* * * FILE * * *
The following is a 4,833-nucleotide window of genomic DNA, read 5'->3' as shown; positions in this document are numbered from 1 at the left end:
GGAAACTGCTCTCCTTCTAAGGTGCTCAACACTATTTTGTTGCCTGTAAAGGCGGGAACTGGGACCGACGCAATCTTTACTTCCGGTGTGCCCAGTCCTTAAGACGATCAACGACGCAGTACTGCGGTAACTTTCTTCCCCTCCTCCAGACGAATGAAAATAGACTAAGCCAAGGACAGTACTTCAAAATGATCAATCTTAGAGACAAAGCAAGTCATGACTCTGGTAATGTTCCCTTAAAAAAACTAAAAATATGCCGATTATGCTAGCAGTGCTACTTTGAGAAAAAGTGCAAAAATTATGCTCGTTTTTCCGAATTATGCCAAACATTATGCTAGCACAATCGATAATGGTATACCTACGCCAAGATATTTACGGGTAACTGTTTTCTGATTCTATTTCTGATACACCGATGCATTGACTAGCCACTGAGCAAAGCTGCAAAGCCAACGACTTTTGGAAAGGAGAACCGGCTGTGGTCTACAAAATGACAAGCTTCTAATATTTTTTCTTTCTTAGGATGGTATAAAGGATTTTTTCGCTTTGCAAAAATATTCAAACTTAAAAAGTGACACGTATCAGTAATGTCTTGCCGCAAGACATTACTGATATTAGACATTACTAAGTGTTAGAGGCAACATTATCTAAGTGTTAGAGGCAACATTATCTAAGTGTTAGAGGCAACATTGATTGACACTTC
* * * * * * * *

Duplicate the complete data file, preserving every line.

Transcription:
The following is a 4,833-nucleotide window of genomic DNA, read 5'->3' as shown; positions in this document are numbered from 1 at the left end:
GGAAACTGCTCTCCTTCTAAGGTGCTCAACACTATTTTGTTGCCTGTAAAGGCGGGAACTGGGACCGACGCAATCTTTACTTCCGGTGTGCCCAGTCCTTAAGACGATCAACGACGCAGTACTGCGGTAACTTTCTTCCCCTCCTCCAGACGAATGAAAATAGACTAAGCCAAGGACAGTACTTCAAAATGATCAATCTTAGAGACAAAGCAAGTCATGACTCTGGTAATGTTCCCTTAAAAAAACTAAAAATATGCCGATTATGCTAGCAGTGCTACTTTGAGAAAAAGTGCAAAAATTATGCTCGTTTTTCCGAATTATGCCAAACATTATGCTAGCACAATCGATAATGGTATACCTACGCCAAGATATTTACGGGTAACTGTTTTCTGATTCTATTTCTGATACACCGATGCATTGACTAGCCACTGAGCAAAGCTGCAAAGCCAACGACTTTTGGAAAGGAGAACCGGCTGTGGTCTACAAAATGACAAGCTTCTAATATTTTTTCTTTCTTAGGATGGTATAAAGGATTTTTTCGCTTTGCAAAAATATTCAAACTTAAAAAGTGACACGTATCAGTAATGTCTTGCCGCAAGACATTACTGATATTAGACATTACTAAGTGTTAGAGGCAACATTATCTAAGTGTTAGAGGCAACATTATCTAAGTGTTAGAGGCAACATTGATTGACACTTC